The latest item to go into the “really bad news if true and prevalent” category is a suggestion that some recovered Covid-19 sufferers now have damaged hearts.  So that’s lungs, brains, and hearts that can all be damaged by the virus.  What next – sexual organs!?


Great news from the Dow today.  The general shift in the tone of the news seems to have flowed through to investors over the weekend, with the Dow rising an impressive 7.7%, ending the day at 22,680.


Another strange thing about the virus is the apparent ease with which it crosses species.  There are cases of the virus being found in cats and dogs, and now, in a tiger at the Bronx Zoo, too.


Please stay happy and healthy; all going well, I’ll be back again tomorrow.


Please click here for a listing of all our Covid-19 articles.


7 thoughts on “Covid-19 Diary : Monday 6 April, 2020”

  1. David, I absolutely enjoy your articles and read them more so than any other source on Coronavirus. But, shame on you if you called the police on a “family” outside playing with their own children. Regardless what restrictions the government places on us, we all have “brains”. Why is going to the grocery store so much less dangerous than playing a game of catch outside with our own children? It’s not! In fact, anyone with a half a brain knows that having entire neighborhoods congregate in a central location touching items and breathing in an enclosed area (ie the grocery store) is CONSIDERABLY more dangerous than playing a game of catch with your 10 year old outside.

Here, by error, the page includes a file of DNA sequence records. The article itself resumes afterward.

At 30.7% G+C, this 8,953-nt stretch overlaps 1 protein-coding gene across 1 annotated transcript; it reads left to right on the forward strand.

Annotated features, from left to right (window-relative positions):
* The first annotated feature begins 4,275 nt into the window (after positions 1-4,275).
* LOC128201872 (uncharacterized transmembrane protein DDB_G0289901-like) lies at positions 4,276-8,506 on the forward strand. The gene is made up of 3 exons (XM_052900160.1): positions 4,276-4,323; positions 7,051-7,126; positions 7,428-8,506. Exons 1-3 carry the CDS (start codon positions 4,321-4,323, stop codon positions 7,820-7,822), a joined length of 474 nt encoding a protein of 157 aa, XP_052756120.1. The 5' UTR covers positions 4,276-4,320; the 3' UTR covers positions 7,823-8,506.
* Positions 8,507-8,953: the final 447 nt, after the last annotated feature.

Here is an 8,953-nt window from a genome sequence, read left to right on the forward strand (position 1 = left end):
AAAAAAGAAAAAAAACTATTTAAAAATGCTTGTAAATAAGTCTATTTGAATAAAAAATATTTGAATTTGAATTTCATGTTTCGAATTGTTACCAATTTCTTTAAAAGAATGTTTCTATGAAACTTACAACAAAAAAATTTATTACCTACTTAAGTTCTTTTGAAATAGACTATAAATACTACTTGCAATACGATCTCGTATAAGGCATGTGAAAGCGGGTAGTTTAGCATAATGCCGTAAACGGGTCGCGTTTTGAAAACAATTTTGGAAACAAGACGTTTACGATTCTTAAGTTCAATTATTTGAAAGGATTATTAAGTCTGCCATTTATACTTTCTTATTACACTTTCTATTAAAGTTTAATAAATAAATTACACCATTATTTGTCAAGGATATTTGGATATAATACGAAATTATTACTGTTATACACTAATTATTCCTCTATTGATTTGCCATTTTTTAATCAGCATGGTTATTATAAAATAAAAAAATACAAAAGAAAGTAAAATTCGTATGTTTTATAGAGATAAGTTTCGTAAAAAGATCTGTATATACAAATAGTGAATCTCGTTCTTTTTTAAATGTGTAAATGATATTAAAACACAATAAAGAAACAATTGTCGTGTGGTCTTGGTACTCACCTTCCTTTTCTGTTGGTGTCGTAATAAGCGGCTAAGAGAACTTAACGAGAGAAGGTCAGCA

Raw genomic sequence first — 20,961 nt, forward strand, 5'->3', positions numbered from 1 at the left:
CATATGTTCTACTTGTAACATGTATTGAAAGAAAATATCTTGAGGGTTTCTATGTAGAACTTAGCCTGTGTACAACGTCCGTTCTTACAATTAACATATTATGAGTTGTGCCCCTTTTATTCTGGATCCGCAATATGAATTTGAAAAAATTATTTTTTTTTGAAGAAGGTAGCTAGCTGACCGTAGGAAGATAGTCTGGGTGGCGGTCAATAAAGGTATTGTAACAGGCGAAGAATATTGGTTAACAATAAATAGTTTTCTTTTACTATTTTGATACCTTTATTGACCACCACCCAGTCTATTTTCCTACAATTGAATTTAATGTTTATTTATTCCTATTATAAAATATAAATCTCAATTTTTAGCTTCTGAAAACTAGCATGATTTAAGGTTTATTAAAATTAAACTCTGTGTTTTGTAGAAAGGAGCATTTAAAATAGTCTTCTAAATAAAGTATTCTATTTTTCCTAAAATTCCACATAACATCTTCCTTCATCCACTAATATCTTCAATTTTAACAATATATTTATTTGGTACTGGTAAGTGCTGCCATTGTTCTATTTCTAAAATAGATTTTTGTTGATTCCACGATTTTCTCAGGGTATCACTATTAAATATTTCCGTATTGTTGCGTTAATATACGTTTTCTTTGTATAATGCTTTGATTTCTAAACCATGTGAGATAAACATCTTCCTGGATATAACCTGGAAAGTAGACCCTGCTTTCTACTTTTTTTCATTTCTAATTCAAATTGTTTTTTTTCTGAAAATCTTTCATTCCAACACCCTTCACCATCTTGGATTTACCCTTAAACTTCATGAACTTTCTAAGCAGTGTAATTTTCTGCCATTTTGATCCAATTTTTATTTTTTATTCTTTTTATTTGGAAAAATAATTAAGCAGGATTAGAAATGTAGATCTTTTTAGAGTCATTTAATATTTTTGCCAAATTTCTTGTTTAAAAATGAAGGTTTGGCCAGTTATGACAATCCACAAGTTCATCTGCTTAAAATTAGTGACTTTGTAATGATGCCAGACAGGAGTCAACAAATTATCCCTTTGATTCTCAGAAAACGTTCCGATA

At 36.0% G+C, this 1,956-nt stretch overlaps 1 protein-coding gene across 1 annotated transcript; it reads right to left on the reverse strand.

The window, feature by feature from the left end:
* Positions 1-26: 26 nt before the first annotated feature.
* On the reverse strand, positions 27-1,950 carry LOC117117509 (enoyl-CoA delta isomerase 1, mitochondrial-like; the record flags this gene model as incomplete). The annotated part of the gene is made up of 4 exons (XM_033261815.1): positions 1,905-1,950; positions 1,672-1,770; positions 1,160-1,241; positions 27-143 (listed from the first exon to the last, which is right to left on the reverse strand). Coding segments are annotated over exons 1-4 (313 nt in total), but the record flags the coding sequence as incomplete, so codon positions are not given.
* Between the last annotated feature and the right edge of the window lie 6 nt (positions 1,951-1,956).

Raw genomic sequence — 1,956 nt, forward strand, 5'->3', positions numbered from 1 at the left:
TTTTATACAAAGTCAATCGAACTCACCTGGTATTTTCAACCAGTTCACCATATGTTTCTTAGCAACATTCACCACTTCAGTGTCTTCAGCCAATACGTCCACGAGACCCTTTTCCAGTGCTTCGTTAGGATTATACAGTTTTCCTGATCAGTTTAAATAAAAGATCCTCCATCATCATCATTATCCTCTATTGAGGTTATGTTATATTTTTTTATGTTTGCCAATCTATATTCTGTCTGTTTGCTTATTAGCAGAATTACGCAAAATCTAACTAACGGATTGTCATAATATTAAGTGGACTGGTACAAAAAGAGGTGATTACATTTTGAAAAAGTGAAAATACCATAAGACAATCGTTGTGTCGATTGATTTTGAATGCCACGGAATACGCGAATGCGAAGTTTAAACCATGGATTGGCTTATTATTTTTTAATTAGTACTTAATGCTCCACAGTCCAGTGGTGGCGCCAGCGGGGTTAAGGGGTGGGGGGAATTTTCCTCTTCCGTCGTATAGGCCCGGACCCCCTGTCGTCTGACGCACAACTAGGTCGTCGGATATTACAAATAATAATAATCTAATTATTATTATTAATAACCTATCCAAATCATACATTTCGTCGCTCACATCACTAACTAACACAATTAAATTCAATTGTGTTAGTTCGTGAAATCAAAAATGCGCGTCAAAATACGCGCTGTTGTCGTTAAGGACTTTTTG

Yesterday, we had a “drive thru” birthday party for a friend’s son. All of the parents parked 4-5 ft away and made a tunnel of vehicles, maybe 30. The kids sat on our roofs where the birthday boy’s family drove thru and we held signs up and honked singing Happy Birthday. Our police (no less than 4 police cars) showed up to shut it down. We live in a city of 25,000 people with 70 cases (0 deaths) and have a shelter in place warning. It’s very likely we were violating this. I think it’s absolutely appalling.

    Additionally yesterday, a man training for a marathon that was cancelled decided he would have his own “marathon” in our neighborhood with his family. They made a finish sign and after running his own marathon in our VERY large neighborhood (with his family following in a golf cart). Our police were also called to break this up as it seems he had 4 kids. And, some “concerned” neighbor decided this was just too many people.

    I know personally I’ve had enough of this non-sense. And, hopefully, you were really calling more inquisitively rather than being a naughty snitch!

    1. Hi, Heidi

      Thank you for your note. You raise an interesting point and I’m happy to clarify and explain exactly the danger that this neighborhood activity presented.

      First, to more clearly explain. As I wrote, it was not “a family”. A single family is not a risk. It was many families. There were children and adults, all together in close proximity, from a number of families.

      many of the families were outdoors and playing on the street, together – children and parents alike in various ball games and just general fun.  Not so much “social distancing” though.

      Now let me explain the risk factor.

      So let’s say Mr A went to work, and somehow acquired a virus infection. If he stayed at home, only with his family, and if he and his family have no contact with others, his infection – while possibly transferred among family members – goes no further.

      But instead, while asymptomatic, he is outside, playing with his children, the neighbor’s children, and chatting with the neighboring adults. In doing so, in violation of all edicts and common sense requirements, he passes the virus on to Mrs B. Plus he has already infected his daughter, Miss A, who passes the virus on to Miss C.